One of the challenges that every electric vehicle (EV) faces is its range. Many potential buyers fear that they will be caught off guard when their vehicle simply runs out of charge and will be left stranded. Now, you can use your smartphone to track your range availability.

A number of EV manufacturers have produced apps to work directly, and exclusively, with specific vehicles. Chevy has its Volt app, Nissan has its Leaf app, etc. Additionally, the makers of EV charging stations have developed apps meant to be used with any EV. The apps are intended to be used outside the vehicle and are engineered to communicate with paired vehicles to control scheduling or starting charging sessions or simply to turn on the vehicle’s air-conditioner or heater while the vehicle is plugged in. This allows owners to cool or warm the cabin without draining the battery.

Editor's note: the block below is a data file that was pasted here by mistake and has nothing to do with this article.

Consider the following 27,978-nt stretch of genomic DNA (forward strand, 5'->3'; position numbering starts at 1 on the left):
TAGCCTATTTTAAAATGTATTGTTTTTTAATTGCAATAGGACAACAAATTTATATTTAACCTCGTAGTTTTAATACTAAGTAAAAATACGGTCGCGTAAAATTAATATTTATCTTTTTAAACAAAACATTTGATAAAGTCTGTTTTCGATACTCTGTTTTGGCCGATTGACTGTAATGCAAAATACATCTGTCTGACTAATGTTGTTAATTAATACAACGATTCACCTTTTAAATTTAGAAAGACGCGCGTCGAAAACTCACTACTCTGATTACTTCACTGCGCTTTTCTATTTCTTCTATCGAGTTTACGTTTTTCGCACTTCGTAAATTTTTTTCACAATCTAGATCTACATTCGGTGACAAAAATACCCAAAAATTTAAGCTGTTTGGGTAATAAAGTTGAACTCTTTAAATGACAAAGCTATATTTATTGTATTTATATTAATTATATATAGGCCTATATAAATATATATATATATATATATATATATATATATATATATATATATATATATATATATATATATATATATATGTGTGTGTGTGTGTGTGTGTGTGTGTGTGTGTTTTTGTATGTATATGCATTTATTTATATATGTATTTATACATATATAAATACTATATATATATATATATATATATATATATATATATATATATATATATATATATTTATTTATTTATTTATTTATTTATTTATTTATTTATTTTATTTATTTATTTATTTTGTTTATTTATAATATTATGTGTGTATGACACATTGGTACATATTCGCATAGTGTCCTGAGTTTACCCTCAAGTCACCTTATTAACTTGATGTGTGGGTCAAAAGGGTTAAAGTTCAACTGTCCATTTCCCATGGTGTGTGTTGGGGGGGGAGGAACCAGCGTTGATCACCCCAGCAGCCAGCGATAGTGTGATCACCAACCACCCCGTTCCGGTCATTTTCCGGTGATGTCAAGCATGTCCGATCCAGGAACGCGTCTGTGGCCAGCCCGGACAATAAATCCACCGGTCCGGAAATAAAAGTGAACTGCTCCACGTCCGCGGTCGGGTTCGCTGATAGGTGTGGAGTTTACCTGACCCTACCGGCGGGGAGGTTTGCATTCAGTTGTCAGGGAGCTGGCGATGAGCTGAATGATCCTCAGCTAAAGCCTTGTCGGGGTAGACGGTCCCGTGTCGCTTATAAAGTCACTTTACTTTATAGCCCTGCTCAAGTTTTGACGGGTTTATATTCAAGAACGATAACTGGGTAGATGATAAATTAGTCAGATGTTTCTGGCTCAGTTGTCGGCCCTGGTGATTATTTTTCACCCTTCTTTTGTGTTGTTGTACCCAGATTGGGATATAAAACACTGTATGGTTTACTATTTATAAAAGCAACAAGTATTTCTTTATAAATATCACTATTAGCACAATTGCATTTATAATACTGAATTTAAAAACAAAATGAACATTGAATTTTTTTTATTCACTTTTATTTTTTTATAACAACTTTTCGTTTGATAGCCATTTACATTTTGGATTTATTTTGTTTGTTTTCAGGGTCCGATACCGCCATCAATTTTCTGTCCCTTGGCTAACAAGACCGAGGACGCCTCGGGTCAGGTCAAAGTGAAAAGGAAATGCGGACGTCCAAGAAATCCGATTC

By 2012 the apps are expected to be widespread with Chevrolet, Nissan, Ford, Audi, BMW, Honda, Toyota and Volvo all offering apps. These apps may not sway buyers from one EV to another, but should help lure a few more buyers in general.  That said, the necessity for these applications shows that Americans are still not quite comfortable without the “backup” that a gasoline hybrid gives them.  For instance, the existence of a gas-combustion engine acts as a sort of Toyota Prius insurance policy. Before EV’s can rival hybrids in sales, US consumers will have to get acclimated to the lack of backup fossil fuel power.

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